The city appealed to the Superior Court from the Board's order, alleging numerous errors. The Superior Court substantially affirmed the Board's findings of violations of 26 M.R.S.A. §§ 964(1)(A), (B), and (E). However, the court found that the Board had improperly ordered that back pay and other benefits for the aggrieved employees were to be computed "according to each employees' true date of permanent hire," since the court had determined that the city had not acted improperly in failing to accord the employees full benefits as of their original date of hire. The court held that the city had reasonably interpreted the unit determination decision as not requiring payment of benefits for the period prior to the date the decision was rendered. The Board's order was therefore reversed with respect to one of the findings of a violation of section 964(1)(A) and (B) and was modified to require that back pay and other benefits for all five employees be computed from October 19, 1979, the day the city was notified of the Board's decision.

On appeal to this Court, the city has alleged as error 1) the application by the Superior Court of the "in part" test for determining lawfulness of a discharge, 2) the court's conclusion that the city was in fact obligated to notify and bargain with the union concerning the effects of the discharge, and 3) the court's finding that the city did not suffer prejudice as a result of Gary Thorne's participation on the MLRB as an alternate chairperson at the same time that he represented the Teamster's Union in Baker Bus Co. v. Maine Labor Relations Board, Me., 428 A.2d 55 (1981). The union and the Board challenge the court's modification of the Board's remedial order.

I. Unlawful Discharge

The Superior Court, in determining whether substantial evidence existed in the record to support the Board's decision, applied what is loosely termed the "in part" test. Under this test, the discharges in this case were held unlawful because they were motivated at least in part by the unit clarification decision. The city contends that the discharges were unlawful only if the Board could have found that the discharge would not have occurred in the absence of the protected activity.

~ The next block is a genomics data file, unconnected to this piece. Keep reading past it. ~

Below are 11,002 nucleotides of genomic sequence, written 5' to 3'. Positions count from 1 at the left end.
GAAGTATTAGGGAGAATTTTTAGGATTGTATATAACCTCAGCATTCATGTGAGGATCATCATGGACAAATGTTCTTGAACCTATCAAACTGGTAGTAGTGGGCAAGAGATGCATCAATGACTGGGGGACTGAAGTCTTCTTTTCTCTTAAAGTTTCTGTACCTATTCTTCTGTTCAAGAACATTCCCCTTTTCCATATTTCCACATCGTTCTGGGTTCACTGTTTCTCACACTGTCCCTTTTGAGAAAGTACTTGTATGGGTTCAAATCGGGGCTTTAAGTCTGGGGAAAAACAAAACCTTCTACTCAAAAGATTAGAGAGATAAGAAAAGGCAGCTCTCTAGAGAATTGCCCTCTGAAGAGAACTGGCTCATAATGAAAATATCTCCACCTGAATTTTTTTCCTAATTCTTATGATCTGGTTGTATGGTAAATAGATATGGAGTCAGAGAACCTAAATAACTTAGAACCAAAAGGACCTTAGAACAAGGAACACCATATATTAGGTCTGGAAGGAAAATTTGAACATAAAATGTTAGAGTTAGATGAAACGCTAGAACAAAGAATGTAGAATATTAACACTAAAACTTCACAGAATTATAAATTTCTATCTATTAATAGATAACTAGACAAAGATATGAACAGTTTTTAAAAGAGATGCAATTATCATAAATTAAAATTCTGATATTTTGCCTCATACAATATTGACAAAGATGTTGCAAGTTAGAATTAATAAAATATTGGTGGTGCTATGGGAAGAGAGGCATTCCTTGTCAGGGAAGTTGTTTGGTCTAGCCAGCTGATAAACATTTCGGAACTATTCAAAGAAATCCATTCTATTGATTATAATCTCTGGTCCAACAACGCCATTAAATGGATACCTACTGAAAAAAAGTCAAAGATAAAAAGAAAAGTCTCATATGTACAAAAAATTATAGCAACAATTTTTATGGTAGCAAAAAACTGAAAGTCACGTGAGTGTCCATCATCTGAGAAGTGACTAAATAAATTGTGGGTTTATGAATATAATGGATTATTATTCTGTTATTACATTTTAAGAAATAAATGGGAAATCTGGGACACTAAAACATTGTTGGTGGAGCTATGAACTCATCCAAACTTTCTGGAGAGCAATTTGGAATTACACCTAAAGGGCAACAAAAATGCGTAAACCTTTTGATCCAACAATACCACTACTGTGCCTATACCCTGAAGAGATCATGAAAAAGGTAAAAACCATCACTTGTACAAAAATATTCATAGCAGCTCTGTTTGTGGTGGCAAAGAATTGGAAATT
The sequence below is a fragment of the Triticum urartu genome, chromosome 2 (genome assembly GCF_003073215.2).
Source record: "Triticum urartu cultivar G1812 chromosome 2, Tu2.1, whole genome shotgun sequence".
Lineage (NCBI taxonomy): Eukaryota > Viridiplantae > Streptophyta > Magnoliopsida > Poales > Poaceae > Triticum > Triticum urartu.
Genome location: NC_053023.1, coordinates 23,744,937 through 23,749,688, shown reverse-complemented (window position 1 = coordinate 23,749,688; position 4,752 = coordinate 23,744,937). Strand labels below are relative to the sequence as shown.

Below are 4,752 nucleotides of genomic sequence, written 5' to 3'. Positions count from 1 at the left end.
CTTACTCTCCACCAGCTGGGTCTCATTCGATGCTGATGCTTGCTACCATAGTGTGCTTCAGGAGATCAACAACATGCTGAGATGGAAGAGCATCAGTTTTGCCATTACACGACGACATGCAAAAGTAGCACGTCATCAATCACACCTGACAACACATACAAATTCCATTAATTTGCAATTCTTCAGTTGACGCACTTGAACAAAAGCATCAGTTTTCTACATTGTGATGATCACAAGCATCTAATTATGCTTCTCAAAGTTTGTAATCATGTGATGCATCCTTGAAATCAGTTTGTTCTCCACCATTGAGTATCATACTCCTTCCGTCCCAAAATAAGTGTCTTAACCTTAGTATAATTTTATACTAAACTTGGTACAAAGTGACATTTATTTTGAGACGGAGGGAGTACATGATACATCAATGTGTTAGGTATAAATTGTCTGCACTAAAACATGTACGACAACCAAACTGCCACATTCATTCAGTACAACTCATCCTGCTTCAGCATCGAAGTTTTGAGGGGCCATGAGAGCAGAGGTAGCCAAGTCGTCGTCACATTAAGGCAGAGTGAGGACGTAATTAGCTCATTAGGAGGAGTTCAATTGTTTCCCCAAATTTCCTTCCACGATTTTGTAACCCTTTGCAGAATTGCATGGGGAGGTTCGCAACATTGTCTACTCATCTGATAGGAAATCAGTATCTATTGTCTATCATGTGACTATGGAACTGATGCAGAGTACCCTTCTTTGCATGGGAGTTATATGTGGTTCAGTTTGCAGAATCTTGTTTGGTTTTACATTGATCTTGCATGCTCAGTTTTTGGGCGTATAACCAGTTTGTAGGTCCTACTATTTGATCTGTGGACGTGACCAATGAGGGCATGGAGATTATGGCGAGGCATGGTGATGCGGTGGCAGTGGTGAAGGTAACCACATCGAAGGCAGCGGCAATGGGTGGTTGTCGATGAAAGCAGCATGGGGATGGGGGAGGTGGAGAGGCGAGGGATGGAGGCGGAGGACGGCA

We review the decision of the Board rather than the Superior Court, where the court did not receive any evidence *1134 other than what was presented to the Board. Driscoll v. Gheewalla, Me., 441 A.2d 1023 (1982). Therefore, on appeal this court is limited to reviewing for clear error the Board's finding "that the discharges were entirely motivated by the employee's efforts to be included in the bargaining unit." See 26 M.R.S.A. § 968(5)(F)(1981); Baker Bus Service v. Keith, Me., 428 A.2d 55 (1981). Since we find that there exists substantial evidence in the record to support this finding, we need not address plaintiff's concern with the Superior Court's application of the "in part" test. Baker Bus Service v. Keith, Me., 428 A.2d 55, 56 (1982) (Court had no occasion to choose between the "in part" and "dominant motive" tests where the Board's finding that interference with union activity was "significant reason" for discharge was not clearly erroneous.)

The only reasonable conclusion which the Board could have drawn from this record was that the city's motive for firing the seasonal workers was to avoid having additional permanent employees on the payroll who would have to be paid union wages and benefits. The Personnel Director himself said that if the union (and some city employees) had not taken action the laborers would not have lost their jobs. The city's conduct seems to us to constitute the most egregious form of unlawful labor practice sought to be prevented by the Maine Municipal Public Labor Relations Law: discharge because of the employees' attempts to obtain the benefits of membership in the labor organization. The Board was unquestionably justified in finding that the city violated section 964(1)(A) and (B) by discharging these employees. See, e.g., Century Printing Co., 242 N.L.R.B. 659 (1979), Flasco Mfg. Co., 162 N.L.R.B. 611 (1967). We find no evidence in the record to support the employer's belated claim that "business necessity" was the motive for the discharge. In fact, there is evidence indicating that some permanent positions were available and that funds existed to hire other employees to do the work which these employees had been performing.